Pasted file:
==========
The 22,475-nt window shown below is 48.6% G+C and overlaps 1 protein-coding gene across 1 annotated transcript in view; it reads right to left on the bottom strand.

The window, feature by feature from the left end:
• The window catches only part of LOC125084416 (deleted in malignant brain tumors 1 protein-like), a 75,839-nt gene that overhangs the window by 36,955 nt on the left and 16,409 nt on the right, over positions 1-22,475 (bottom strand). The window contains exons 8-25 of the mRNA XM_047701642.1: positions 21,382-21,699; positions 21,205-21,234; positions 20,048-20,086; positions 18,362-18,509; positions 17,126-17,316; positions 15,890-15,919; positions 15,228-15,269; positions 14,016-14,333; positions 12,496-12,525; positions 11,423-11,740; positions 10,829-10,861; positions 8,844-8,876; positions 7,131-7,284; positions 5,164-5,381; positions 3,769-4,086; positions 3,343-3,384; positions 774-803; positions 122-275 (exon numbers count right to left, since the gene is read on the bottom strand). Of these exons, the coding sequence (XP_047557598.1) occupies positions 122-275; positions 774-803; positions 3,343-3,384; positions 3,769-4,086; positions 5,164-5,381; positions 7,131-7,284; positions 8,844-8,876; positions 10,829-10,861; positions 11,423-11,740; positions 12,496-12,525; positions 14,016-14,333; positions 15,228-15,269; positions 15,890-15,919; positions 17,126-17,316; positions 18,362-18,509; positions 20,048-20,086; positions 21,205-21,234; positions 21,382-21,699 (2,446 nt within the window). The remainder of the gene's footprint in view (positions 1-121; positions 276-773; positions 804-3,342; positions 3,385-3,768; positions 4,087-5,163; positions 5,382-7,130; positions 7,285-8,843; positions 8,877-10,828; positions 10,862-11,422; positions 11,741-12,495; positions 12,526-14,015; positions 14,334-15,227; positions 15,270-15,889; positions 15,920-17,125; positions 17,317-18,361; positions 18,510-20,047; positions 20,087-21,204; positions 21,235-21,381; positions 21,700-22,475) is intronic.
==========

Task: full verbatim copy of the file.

The 22,475-nt window shown below is 48.6% G+C and overlaps 1 protein-coding gene across 1 annotated transcript in view; it reads right to left on the bottom strand.

The window, feature by feature from the left end:
• The window catches only part of LOC125084416 (deleted in malignant brain tumors 1 protein-like), a 75,839-nt gene that overhangs the window by 36,955 nt on the left and 16,409 nt on the right, over positions 1-22,475 (bottom strand). The window contains exons 8-25 of the mRNA XM_047701642.1: positions 21,382-21,699; positions 21,205-21,234; positions 20,048-20,086; positions 18,362-18,509; positions 17,126-17,316; positions 15,890-15,919; positions 15,228-15,269; positions 14,016-14,333; positions 12,496-12,525; positions 11,423-11,740; positions 10,829-10,861; positions 8,844-8,876; positions 7,131-7,284; positions 5,164-5,381; positions 3,769-4,086; positions 3,343-3,384; positions 774-803; positions 122-275 (exon numbers count right to left, since the gene is read on the bottom strand). Of these exons, the coding sequence (XP_047557598.1) occupies positions 122-275; positions 774-803; positions 3,343-3,384; positions 3,769-4,086; positions 5,164-5,381; positions 7,131-7,284; positions 8,844-8,876; positions 10,829-10,861; positions 11,423-11,740; positions 12,496-12,525; positions 14,016-14,333; positions 15,228-15,269; positions 15,890-15,919; positions 17,126-17,316; positions 18,362-18,509; positions 20,048-20,086; positions 21,205-21,234; positions 21,382-21,699 (2,446 nt within the window). The remainder of the gene's footprint in view (positions 1-121; positions 276-773; positions 804-3,342; positions 3,385-3,768; positions 4,087-5,163; positions 5,382-7,130; positions 7,285-8,843; positions 8,877-10,828; positions 10,862-11,422; positions 11,741-12,495; positions 12,526-14,015; positions 14,334-15,227; positions 15,270-15,889; positions 15,920-17,125; positions 17,317-18,361; positions 18,510-20,047; positions 20,087-21,204; positions 21,235-21,381; positions 21,700-22,475) is intronic.